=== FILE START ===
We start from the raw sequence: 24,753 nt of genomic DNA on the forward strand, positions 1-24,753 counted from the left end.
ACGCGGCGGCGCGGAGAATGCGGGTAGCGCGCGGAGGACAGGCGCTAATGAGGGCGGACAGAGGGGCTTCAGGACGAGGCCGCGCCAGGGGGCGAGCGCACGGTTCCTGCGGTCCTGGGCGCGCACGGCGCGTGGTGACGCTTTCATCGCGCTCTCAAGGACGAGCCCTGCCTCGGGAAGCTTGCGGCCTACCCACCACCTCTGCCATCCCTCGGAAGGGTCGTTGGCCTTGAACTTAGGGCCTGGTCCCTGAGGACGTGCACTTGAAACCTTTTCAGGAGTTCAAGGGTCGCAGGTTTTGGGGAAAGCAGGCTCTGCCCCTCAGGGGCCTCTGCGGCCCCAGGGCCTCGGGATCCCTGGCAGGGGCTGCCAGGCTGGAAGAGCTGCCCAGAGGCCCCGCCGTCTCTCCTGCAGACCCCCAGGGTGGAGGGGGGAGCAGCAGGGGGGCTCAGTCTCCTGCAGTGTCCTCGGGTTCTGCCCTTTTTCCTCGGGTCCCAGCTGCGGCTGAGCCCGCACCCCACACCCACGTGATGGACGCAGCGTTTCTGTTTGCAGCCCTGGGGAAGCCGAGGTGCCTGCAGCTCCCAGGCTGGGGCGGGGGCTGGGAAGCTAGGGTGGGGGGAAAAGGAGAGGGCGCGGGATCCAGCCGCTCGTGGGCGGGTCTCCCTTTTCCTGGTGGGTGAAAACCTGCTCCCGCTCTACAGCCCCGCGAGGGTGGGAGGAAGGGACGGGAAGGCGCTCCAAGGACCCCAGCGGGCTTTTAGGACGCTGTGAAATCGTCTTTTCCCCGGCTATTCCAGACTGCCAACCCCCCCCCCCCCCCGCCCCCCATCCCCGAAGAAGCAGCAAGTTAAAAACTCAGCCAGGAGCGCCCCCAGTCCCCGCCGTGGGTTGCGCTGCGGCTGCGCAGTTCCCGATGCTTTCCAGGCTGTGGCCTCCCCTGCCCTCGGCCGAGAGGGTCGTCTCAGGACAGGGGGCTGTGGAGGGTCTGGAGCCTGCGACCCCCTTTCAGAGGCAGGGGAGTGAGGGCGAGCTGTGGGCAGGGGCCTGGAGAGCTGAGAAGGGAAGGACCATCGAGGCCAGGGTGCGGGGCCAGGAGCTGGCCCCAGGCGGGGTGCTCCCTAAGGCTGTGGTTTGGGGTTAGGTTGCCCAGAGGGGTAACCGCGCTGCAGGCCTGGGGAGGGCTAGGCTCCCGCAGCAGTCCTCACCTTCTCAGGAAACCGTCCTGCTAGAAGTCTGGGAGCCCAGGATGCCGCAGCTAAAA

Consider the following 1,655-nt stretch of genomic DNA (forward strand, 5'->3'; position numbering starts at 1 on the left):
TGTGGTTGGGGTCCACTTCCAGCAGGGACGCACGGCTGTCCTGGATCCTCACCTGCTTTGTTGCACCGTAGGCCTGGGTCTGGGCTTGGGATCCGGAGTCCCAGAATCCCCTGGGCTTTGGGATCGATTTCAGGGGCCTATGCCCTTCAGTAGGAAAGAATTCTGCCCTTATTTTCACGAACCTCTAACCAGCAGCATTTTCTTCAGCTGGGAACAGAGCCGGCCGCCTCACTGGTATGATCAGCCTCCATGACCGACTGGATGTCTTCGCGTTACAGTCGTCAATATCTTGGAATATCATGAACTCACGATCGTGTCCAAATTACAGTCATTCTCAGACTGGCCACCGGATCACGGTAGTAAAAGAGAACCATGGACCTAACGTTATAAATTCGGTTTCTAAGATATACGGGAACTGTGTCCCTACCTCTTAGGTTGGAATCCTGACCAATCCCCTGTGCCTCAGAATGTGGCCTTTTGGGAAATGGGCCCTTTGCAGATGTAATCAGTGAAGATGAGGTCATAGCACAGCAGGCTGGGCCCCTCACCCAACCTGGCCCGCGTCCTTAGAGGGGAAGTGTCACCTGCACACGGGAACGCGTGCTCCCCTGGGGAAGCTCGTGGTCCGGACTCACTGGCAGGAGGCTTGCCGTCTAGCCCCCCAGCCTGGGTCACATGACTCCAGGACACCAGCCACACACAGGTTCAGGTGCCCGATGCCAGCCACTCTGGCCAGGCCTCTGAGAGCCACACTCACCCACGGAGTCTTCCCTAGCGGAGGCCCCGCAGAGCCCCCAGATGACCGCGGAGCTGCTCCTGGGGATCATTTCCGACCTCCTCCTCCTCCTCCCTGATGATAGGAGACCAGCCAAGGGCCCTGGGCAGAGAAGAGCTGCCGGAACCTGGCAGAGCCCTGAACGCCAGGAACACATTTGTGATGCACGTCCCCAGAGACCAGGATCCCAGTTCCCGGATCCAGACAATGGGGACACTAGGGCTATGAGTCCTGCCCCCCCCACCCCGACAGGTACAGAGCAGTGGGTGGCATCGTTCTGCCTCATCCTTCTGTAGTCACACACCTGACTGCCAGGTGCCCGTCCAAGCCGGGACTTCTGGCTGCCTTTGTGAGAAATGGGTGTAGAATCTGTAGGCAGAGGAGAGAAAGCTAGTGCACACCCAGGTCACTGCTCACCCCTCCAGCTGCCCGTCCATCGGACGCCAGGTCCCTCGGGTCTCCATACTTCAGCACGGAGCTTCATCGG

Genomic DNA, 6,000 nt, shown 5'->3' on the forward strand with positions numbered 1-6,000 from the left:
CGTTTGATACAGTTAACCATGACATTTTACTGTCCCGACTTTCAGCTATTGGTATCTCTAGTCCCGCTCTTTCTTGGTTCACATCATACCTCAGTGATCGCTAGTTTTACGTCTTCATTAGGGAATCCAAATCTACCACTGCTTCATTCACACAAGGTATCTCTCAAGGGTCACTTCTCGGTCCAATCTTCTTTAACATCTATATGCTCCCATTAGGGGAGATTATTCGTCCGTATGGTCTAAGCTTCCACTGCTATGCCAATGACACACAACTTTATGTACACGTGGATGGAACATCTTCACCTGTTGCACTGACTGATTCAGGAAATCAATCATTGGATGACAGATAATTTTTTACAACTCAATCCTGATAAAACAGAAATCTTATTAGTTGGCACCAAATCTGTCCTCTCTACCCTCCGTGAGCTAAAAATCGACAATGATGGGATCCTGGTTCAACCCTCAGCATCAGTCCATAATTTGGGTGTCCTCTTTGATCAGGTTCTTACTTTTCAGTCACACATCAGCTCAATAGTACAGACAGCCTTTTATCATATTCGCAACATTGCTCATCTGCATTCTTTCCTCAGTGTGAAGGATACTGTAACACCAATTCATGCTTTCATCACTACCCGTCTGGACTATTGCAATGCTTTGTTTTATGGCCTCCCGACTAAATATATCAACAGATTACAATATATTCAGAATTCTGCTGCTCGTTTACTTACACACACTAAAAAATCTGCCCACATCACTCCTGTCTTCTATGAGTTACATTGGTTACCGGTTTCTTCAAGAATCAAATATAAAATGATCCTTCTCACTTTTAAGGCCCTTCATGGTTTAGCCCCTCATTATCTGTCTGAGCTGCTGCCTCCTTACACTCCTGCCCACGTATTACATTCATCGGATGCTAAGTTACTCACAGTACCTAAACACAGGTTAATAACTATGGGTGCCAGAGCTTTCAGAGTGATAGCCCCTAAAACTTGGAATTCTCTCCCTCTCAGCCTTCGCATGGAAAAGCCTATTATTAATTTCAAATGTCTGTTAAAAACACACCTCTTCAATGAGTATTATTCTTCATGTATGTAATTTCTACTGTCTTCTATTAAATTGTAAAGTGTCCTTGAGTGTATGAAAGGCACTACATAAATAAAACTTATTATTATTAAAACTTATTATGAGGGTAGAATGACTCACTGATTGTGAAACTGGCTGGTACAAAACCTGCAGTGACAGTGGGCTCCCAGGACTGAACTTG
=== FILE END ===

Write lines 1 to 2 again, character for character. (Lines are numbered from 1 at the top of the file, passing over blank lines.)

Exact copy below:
We start from the raw sequence: 24,753 nt of genomic DNA on the forward strand, positions 1-24,753 counted from the left end.
ACGCGGCGGCGCGGAGAATGCGGGTAGCGCGCGGAGGACAGGCGCTAATGAGGGCGGACAGAGGGGCTTCAGGACGAGGCCGCGCCAGGGGGCGAGCGCACGGTTCCTGCGGTCCTGGGCGCGCACGGCGCGTGGTGACGCTTTCATCGCGCTCTCAAGGACGAGCCCTGCCTCGGGAAGCTTGCGGCCTACCCACCACCTCTGCCATCCCTCGGAAGGGTCGTTGGCCTTGAACTTAGGGCCTGGTCCCTGAGGACGTGCACTTGAAACCTTTTCAGGAGTTCAAGGGTCGCAGGTTTTGGGGAAAGCAGGCTCTGCCCCTCAGGGGCCTCTGCGGCCCCAGGGCCTCGGGATCCCTGGCAGGGGCTGCCAGGCTGGAAGAGCTGCCCAGAGGCCCCGCCGTCTCTCCTGCAGACCCCCAGGGTGGAGGGGGGAGCAGCAGGGGGGCTCAGTCTCCTGCAGTGTCCTCGGGTTCTGCCCTTTTTCCTCGGGTCCCAGCTGCGGCTGAGCCCGCACCCCACACCCACGTGATGGACGCAGCGTTTCTGTTTGCAGCCCTGGGGAAGCCGAGGTGCCTGCAGCTCCCAGGCTGGGGCGGGGGCTGGGAAGCTAGGGTGGGGGGAAAAGGAGAGGGCGCGGGATCCAGCCGCTCGTGGGCGGGTCTCCCTTTTCCTGGTGGGTGAAAACCTGCTCCCGCTCTACAGCCCCGCGAGGGTGGGAGGAAGGGACGGGAAGGCGCTCCAAGGACCCCAGCGGGCTTTTAGGACGCTGTGAAATCGTCTTTTCCCCGGCTATTCCAGACTGCCAACCCCCCCCCCCCCCCGCCCCCCATCCCCGAAGAAGCAGCAAGTTAAAAACTCAGCCAGGAGCGCCCCCAGTCCCCGCCGTGGGTTGCGCTGCGGCTGCGCAGTTCCCGATGCTTTCCAGGCTGTGGCCTCCCCTGCCCTCGGCCGAGAGGGTCGTCTCAGGACAGGGGGCTGTGGAGGGTCTGGAGCCTGCGACCCCCTTTCAGAGGCAGGGGAGTGAGGGCGAGCTGTGGGCAGGGGCCTGGAGAGCTGAGAAGGGAAGGACCATCGAGGCCAGGGTGCGGGGCCAGGAGCTGGCCCCAGGCGGGGTGCTCCCTAAGGCTGTGGTTTGGGGTTAGGTTGCCCAGAGGGGTAACCGCGCTGCAGGCCTGGGGAGGGCTAGGCTCCCGCAGCAGTCCTCACCTTCTCAGGAAACCGTCCTGCTAGAAGTCTGGGAGCCCAGGATGCCGCAGCTAAAA